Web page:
Hive Performance Tuning

Table of Contents


Leveraging Time-based Partitioning

All imported data is automatically partitioned into hourly buckets, based on the ‘time’ field within each data record. By specifying the time range to query, you avoid reading unnecessary data and can thus speed up your query significantly.

1) WHERE time <=> Integer

When the ‘time’ field within the WHERE clause is specified, the query parser will automatically detect which partition(s) should be processed. Please note that this auto detection will not work if you specify the time with float instead of int.

[GOOD]: SELECT field1, field2, field3 FROM tbl WHERE time > 1349393020
[GOOD]: SELECT field1, field2, field3 FROM tbl WHERE time > 1349393020 + 3600
[GOOD]: SELECT field1, field2, field3 FROM tbl WHERE time > 1349393020 - 3600
[BAD]:  SELECT field1, field2, field3 FROM tbl WHERE time > 13493930200 / 10 
[BAD]:  SELECT field1, field2, field3 FROM tbl WHERE time > 1349393020.00
[BAD]:  SELECT field1, field2, field3 FROM tbl WHERE time BETWEEN 1349392000 AND 1349394000


An easier way to slice the data is to use TD_TIME_RANGE UDF.

[GOOD]: SELECT ... WHERE TD_TIME_RANGE(time, "2013-01-01 PDT")
[GOOD]: SELECT ... WHERE TD_TIME_RANGE(time, "2013-01-01", NULL, "PDT")
[GOOD]: SELECT ... WHERE TD_TIME_RANGE(time, "2013-01-01",
                               TD_TIME_ADD("2013-01-01", "1day", "PDT"))

However, if you use TD_TIME_FORMAT UDF or division in TD_TIME_RANGE, time partition opimization doesn’t work. For instance, the following conditions disable optimization.

[BAD]: SELECT ... WHERE TD_TIME_RANGE(time, TD_TIME_FORMAT(1356998401, 'yyyy-MM-dd'))
[BAD]: SELECT ... WHERE TD_TIME_RANGE(time, TD_SCHEDULED_TIME() / 86400 * 86400))
[BAD]: SELECT ... WHERE TD_TIME_RANGE(time, 1356998401 / 86400 * 86400))

Set Custom Schema

As explained in the Schema Management article, all tables have two fields: ‘v’ and ‘time’. In addition to these, you can set custom schema on the tables.

$ td schema:set testdb www_access action:string user:int
$ td query -w -d testdb "SELECT user, COUNT(1) AS cnt
     FROM www_access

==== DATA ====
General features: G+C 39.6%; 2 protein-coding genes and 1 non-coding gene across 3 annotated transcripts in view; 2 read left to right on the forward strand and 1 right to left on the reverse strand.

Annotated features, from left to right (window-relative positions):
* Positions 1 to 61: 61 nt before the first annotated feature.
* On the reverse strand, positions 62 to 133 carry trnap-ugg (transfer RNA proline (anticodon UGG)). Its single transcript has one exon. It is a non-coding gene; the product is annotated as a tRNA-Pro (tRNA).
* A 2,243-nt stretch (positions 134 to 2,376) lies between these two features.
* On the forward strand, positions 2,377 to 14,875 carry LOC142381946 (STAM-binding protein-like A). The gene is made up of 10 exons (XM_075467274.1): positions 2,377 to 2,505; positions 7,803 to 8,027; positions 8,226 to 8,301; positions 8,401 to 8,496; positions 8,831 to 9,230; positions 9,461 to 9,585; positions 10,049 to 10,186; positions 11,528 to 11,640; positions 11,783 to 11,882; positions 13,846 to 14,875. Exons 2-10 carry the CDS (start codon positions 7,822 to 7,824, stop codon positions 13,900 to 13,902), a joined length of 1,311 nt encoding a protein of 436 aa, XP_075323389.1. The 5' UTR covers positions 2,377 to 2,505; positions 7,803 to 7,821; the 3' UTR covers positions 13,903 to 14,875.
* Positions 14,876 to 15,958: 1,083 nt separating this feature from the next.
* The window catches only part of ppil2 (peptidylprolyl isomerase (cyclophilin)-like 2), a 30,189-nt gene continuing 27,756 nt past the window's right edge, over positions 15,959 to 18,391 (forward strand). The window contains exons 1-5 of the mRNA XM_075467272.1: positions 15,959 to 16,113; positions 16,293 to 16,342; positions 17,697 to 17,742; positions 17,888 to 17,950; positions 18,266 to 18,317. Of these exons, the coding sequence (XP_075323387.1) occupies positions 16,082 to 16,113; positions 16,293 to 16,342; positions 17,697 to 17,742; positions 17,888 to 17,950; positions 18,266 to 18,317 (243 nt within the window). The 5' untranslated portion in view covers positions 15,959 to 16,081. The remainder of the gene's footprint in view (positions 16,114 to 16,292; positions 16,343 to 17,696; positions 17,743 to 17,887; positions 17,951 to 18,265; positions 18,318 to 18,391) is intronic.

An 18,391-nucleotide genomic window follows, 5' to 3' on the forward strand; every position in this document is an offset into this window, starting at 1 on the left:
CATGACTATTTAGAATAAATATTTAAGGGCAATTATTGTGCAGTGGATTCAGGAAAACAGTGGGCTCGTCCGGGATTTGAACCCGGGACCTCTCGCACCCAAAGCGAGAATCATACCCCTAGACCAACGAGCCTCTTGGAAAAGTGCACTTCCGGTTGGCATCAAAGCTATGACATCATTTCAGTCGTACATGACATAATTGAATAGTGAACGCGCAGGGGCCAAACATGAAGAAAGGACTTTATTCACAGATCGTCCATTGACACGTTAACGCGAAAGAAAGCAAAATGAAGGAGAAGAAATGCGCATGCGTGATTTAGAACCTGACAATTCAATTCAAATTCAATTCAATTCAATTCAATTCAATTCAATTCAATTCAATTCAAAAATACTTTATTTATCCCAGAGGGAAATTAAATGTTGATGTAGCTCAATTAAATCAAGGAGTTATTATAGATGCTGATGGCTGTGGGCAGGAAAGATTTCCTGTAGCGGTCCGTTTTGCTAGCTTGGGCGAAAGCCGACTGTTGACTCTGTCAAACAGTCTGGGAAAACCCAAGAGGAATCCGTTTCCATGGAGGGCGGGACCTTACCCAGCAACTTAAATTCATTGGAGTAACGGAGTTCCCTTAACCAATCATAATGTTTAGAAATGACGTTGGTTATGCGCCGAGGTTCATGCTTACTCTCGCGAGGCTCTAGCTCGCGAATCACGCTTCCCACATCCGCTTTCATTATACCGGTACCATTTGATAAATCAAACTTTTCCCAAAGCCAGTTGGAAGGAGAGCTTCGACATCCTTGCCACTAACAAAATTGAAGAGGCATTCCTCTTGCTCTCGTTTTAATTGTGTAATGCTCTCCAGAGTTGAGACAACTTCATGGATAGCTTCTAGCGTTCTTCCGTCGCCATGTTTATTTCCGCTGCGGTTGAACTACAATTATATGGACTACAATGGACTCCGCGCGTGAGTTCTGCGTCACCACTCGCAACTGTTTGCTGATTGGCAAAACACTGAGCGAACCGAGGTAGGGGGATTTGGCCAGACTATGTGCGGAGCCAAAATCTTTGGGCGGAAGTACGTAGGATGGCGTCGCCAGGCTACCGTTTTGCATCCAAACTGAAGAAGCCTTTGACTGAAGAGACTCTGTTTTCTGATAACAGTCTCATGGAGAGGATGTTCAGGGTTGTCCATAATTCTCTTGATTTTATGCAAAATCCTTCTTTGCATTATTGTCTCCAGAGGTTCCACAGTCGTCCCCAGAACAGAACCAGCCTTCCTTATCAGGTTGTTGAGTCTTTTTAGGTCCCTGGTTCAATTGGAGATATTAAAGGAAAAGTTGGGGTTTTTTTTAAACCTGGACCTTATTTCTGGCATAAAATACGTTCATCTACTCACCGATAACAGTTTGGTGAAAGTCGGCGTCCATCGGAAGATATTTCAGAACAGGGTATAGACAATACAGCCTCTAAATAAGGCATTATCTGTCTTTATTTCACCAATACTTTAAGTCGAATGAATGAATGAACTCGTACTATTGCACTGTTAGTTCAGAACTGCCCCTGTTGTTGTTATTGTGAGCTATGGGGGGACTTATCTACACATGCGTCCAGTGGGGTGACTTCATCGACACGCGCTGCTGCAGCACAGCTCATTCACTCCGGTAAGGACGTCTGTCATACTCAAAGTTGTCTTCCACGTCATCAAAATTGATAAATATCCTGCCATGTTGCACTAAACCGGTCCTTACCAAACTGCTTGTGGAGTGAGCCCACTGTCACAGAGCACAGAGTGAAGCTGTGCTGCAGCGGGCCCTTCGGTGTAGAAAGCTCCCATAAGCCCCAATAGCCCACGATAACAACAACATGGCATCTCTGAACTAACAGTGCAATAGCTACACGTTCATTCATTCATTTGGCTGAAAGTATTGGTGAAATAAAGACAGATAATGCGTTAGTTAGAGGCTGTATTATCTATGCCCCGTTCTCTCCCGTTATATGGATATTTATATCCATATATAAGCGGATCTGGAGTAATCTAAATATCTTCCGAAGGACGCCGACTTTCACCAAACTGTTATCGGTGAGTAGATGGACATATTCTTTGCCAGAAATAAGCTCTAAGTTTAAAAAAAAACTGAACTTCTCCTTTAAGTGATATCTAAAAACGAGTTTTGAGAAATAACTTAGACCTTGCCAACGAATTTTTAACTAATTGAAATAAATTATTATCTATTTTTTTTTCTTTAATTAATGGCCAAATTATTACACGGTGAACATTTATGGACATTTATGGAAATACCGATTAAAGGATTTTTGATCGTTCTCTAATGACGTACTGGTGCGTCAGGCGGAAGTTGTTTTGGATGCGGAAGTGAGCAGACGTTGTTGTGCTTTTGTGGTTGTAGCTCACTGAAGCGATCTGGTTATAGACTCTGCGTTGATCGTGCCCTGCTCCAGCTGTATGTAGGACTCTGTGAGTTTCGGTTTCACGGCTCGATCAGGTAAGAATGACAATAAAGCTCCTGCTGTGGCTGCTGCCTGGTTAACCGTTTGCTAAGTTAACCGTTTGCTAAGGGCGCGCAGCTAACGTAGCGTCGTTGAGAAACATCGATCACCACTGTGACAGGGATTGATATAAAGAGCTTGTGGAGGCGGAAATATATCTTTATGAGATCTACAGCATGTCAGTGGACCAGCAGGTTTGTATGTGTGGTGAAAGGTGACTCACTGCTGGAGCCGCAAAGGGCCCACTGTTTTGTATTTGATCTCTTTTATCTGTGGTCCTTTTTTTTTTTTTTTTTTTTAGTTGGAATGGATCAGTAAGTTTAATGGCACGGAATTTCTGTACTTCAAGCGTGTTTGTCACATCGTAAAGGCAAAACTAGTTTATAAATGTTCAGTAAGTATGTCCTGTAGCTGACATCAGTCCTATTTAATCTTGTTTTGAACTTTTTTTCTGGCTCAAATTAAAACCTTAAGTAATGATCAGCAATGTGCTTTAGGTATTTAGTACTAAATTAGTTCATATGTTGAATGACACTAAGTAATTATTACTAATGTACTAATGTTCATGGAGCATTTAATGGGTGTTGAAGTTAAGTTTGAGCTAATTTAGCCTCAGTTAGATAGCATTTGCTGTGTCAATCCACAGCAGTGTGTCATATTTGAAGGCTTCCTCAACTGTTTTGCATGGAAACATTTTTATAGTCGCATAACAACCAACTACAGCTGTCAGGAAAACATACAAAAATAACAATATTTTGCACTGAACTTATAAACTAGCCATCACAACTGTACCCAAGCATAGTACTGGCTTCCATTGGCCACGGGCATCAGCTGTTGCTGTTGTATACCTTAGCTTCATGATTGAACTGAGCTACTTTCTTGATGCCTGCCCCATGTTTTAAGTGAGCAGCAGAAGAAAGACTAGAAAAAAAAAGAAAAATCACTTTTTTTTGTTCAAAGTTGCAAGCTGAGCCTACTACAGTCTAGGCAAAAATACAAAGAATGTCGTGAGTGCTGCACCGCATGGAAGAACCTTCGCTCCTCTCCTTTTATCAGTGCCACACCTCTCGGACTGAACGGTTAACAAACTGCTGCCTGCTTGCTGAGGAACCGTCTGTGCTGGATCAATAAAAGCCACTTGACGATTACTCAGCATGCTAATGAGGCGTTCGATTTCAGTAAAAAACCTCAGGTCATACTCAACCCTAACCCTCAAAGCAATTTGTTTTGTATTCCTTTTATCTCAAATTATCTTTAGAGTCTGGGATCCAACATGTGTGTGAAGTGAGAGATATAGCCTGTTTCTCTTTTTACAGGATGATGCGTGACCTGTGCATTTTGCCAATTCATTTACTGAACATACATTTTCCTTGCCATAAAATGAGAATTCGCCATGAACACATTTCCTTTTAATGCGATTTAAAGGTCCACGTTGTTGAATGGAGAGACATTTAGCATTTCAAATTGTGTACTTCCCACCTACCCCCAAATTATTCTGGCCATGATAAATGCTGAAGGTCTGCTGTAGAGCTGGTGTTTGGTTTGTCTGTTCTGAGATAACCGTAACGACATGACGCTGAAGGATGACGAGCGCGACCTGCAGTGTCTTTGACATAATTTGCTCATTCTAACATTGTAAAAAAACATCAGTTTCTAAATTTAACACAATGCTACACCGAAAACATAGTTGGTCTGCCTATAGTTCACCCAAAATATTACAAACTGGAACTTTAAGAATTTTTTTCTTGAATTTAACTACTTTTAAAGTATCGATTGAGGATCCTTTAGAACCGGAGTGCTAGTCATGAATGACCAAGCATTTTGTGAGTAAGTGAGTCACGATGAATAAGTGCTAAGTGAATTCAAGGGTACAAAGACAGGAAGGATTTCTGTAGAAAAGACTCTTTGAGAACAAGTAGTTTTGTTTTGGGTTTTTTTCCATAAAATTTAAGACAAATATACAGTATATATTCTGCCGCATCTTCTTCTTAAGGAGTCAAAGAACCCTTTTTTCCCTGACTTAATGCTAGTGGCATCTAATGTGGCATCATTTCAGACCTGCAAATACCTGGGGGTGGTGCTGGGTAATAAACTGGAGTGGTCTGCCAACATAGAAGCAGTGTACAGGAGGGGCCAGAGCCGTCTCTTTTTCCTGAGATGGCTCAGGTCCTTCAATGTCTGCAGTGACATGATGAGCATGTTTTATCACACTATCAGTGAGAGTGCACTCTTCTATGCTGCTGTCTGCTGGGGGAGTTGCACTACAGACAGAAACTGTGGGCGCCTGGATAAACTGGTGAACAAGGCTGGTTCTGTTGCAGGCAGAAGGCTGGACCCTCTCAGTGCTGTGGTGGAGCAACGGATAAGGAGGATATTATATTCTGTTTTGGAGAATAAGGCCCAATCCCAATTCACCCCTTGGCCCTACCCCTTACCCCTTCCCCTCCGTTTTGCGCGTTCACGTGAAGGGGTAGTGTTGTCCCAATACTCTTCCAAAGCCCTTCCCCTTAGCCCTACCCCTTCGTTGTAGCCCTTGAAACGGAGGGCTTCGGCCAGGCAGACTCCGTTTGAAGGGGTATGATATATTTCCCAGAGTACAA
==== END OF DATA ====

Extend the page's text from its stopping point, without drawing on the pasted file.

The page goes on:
WHERE action='login'
     GROUP BY user ORDER BY cnt DESC"

After setting the schema, queries issued with named columns instead of ‘v’ will use the schema information to achieve a more optimized execution path. In particular, GROUP BY performance will improve significantly.


In Hive, ORDER BY is not a very fast operation because it forces all the data to go into the same reducer node. By doing this, Hive ensures that the entire dataset is totally ordered.

However, sometimes we do not require total ordering. For example, suppose you have a table called user_action_table where each row has user_id, action, and time. Your goal is to order them by time per user_id.

If you are doing this with ORDER BY, you would run

SELECT time, user_id, action FROM user_action_table
ORDER BY user_id, time

However, you can achieve the same result with

SELECT time, user_id, action FROM user_action_table

This is because all the rows belonging to the same user_id go to the same reducer (“DISTRIBUTE BY user_id”) and in each reducer, rows are sorted by time (“SORT BY time”). This is faster than the other query because it uses multiple reducers as opposed to a single reducer.

You can learn more about the differences between ORDER BY and SORT BY here.

Avoid “SELECT count(DISTINCT field) FROM tbl”

This query looks familier to SQL users, but this query is very slow because only one reducer is used to process the request.

SELECT count(DISTINCT field) FROM tbl

So please rewrite the query like below to leverage multiple reducers.

) t

Considering the Cardinality within GROUP BY

There’s a probability where GROUP BY becomes a little bit faster, by carefully ordering a list of fields within GROUP BY in an order of high cardinality.

good: SELECT GROUP BY uid, gender
bad:  SELECT GROUP BY gender, uid

Efficient Top-k Query Processing using each_top_k

Efficient processing of Top-k queries is a crucial requirement in many interactive environments that involve massive amounts of data. Our Hive extension each_top_k helps running Top-k processing efficiently.

  • Suppose the following table as the input
student class score
1 b 70
2 a 80
3 a 90
4 b 50
5 a 70
6 b 60
  • Then, list top-2 students for each class
student class score rank
3 a 90 1
2 a 80 2
1 b 70 1
6 b 60 2

The standard way using SQL window function would be as follows:

  student, class, score, rank
    student, class, score, 
    rank() over (PARTITION BY class ORDER BY score DESC) as rank
) t
WHRE rank <= 2

An alternative and efficient way to compute top-k items using each_top_k is as follows:

    2, class, score,
    class, student -- output columns other in addition to rank and score
  ) as (rank, score, class, student)
  SELECT * FROM table
  CLUSTER BY class -- Mandatory for `each_top_k`
) t
`CLUSTER BY x` is a synonym of `DISTRIBUTE BY x CLASS SORT BY x` and required when using `each_top_k`.
`each_top_k` is benefical where the number of grouping keys are large. If the number of grouping keys are not so large (e.g., less than 100), consider using `rank() over` instead.

The function signature of each_top_k is follows:

each_top_k(int k, ANY group, double value, arg1, arg2, ..., argN) 
returns a relation (int rank, double value, arg1, arg2, .., argN).

Any number types or timestamp are accepted for the type of value but it MUST be not NULL. Do null hanlding like if(value is null, -1, value) to avoid null.

If k is less than 0, reverse order is used and tail-K records are returned for each group.

The ranking semantics of each_top_k follows SQL’s dense_rank and then limits results by k. Please refer Hivemall userguide for further information.

Last modified: Nov 16 2016 07:59:19 UTC

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